Spies of the Balkans Hardcover – 17 Jun 2010
|New from||Used from|
Customers Who Bought This Item Also Bought
Getting the download link through email is temporarily not available. Please check back later.
To get the free app, enter your mobile phone number.
As delicately crafted as John le Carre at the height of his George Smiley years, it is a delight from first page to last... Seductive, unexpectedly sexy... it's told with an elegance that reverberates long after it's finished: it is quite superb (Geoffrey Wansell DAILY MAIL - 25 June 2010)
It's classic Furst - elegantly written, faultlessly researched, full of lovely details... Excellent. (THE GUARDIAN - 26 June 2010)
Furst's characters have the foibles, frailties and fears of humanity under pressure... it is a thriller but with real people and real history. I cannot wait for my next Furst. (Denis MacShane MP Minister for the Balkans 2001-05 THE INDEPENDENT - 2 July 2010)
enthralling evocation of the Balkans in 1940... A dark, frightening, instructive tale. (Jessica Mann LITERARY REVIEW)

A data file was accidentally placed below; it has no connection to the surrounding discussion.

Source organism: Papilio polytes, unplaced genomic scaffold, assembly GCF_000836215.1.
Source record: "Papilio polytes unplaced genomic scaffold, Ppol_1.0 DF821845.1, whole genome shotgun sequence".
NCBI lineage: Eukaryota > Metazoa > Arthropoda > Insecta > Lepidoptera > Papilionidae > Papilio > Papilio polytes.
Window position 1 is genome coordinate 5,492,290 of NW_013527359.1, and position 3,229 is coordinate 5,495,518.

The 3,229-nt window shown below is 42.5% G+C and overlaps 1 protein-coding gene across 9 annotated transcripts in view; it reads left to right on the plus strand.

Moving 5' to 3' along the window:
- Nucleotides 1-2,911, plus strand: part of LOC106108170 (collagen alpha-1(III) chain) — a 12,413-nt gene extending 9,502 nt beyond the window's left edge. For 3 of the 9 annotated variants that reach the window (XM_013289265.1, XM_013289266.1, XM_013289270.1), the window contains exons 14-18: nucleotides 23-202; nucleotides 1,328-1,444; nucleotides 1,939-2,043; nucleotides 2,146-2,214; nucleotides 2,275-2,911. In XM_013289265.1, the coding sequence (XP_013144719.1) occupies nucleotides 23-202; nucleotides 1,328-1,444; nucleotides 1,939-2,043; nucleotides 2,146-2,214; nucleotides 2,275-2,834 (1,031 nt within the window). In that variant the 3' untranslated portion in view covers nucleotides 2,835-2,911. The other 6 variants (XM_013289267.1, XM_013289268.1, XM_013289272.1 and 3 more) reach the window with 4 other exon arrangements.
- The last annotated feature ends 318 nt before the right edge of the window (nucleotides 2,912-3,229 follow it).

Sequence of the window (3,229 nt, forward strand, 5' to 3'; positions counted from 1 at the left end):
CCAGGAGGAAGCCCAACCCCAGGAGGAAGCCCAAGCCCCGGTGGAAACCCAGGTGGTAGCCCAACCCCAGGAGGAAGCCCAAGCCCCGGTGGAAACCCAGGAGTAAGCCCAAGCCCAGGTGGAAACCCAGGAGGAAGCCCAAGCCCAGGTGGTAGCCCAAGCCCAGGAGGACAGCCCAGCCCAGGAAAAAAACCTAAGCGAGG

intensely cinematic... the visual texture is rich and the Furst-world closes around the reader with an agreeable chill from the outset (TLS)
The literary style belies a deftly paced plot in an old-fashioned spy thriller more reminiscent of John Le Carré and Graham Greene than Ian Fleming. Highly recommended. (THE IRISH TIMES)
'America's pre-eminent spy novelist' (NEW YORK TIMES) returns with a gripping tale of intrigue and a thrilling change of locale.See all Product Description
What Other Items Do Customers Buy After Viewing This Item?
Top Customer Reviews
We find ourselves in Salonika in 1940, with Greece wondering if (when?) the Germans are going to invade. Costa Zannis is a former detective who now handles political cases, mingling with the international cast of characters who have a range of motives for being in the port. The Balkan nations are dividing into those which support the Axis powers and those who's fierce nationalism leads them to plan for guerilla wars in the mountains.